There will be a lot of outcomes in your games that aren’t that big a deal. If you have a mechanic like Command Points that give you limited rerolls (one per phase in 40k), you’re going to need to be judicious about how you use them. While it will be tempting to use them all the time, you really want to save them for big opportunities. Think multimeltas and lascannons, not bolters. Both in terms of rerolling hits/wounds/damage and in terms of rolling saves. Yes failing a 2+ save sucks. But unless taking that wound will cost you big time, save your rerolls for bigger stuff. Another way to think about this is to consider the upside to your reroll. Will a successful reroll meaningfully improve your chances of winning the game, or significantly reduce your chances of losing? If not, don’t waste your time.  Use your rerolls on high probability events, not longshots
You’re going to have many opportunities to reroll dice over the course of a game. When you’re picking where you want to do this, pick the moments where your reroll has a higher chance to succeed. Don’t waste CP rerolling things that give you a 5+ or worse unless it will literally decide the game (see ‘highupside situations,’ above). A corollary to this is if you’re rolling for something like number of shots, you want to reroll if you get a result of 1 or 2, and sometimes 3, but not if you get a 4 or more as your chances of getting a higher result diminish with a higher original result.  Generally speaking, Rerolling Shots > Rerolling Wounds > Rerolling Damage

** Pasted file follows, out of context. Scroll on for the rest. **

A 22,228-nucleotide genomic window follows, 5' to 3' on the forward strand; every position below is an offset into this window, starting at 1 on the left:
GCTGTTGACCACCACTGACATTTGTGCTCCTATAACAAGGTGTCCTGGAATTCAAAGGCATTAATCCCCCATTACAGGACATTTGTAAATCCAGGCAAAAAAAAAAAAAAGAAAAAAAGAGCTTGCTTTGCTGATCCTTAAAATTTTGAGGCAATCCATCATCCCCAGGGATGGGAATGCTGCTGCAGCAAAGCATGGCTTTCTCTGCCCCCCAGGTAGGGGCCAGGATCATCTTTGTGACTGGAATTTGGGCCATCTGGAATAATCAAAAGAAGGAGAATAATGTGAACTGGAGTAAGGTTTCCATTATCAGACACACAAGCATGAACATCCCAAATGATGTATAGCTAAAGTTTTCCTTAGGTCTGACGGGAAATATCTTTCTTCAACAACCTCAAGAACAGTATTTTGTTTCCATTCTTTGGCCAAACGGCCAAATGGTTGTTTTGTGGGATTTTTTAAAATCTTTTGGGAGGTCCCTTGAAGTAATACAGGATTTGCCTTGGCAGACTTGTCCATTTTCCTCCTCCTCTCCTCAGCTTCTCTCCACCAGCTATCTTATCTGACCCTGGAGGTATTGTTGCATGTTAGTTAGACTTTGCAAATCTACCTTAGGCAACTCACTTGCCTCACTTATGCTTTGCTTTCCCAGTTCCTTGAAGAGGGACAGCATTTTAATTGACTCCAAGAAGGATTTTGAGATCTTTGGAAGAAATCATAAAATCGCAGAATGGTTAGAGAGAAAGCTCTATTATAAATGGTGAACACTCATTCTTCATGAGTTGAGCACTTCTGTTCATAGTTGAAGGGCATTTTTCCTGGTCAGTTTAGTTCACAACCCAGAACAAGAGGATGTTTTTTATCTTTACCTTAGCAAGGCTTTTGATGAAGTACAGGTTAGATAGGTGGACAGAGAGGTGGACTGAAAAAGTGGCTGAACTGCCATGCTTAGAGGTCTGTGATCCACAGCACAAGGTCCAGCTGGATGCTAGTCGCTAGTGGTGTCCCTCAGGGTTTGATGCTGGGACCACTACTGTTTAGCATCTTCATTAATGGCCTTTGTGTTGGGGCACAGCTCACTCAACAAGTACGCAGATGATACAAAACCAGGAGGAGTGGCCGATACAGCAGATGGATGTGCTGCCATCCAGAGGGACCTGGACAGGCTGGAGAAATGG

More shots means more wounds means more damage. If you’re choosing where to do your rerolls, getting more shots will create more wounds which will generate more damage, so the earlier in the chain you generate additional value, the more value you’ll generate further down the chain. There are some exceptions — you want to reroll highervariance dice generally, but if you’re shooting something like a battle cannon, rerolling dice on the number of shots is better than rerolling to wound or on the D3 damage rolls.
Go Forth and Crush Your Enemies
You’ve now got all the tools you need to properly evaluate wargear, gauge strategies, and predict outcomes in 40k. If you don’t get all this in your first go, don’t worry so much – mastering this stuff takes a long time and while we’ve provided some guidelines, none of these are ironclad “rules” to follow. Ingame, there will be lots of nuance and mitigating circumstances, but if you approach the game with this mindset, you’ll be better prepared to understand which circumstances matter, which don’t, and how you should respond.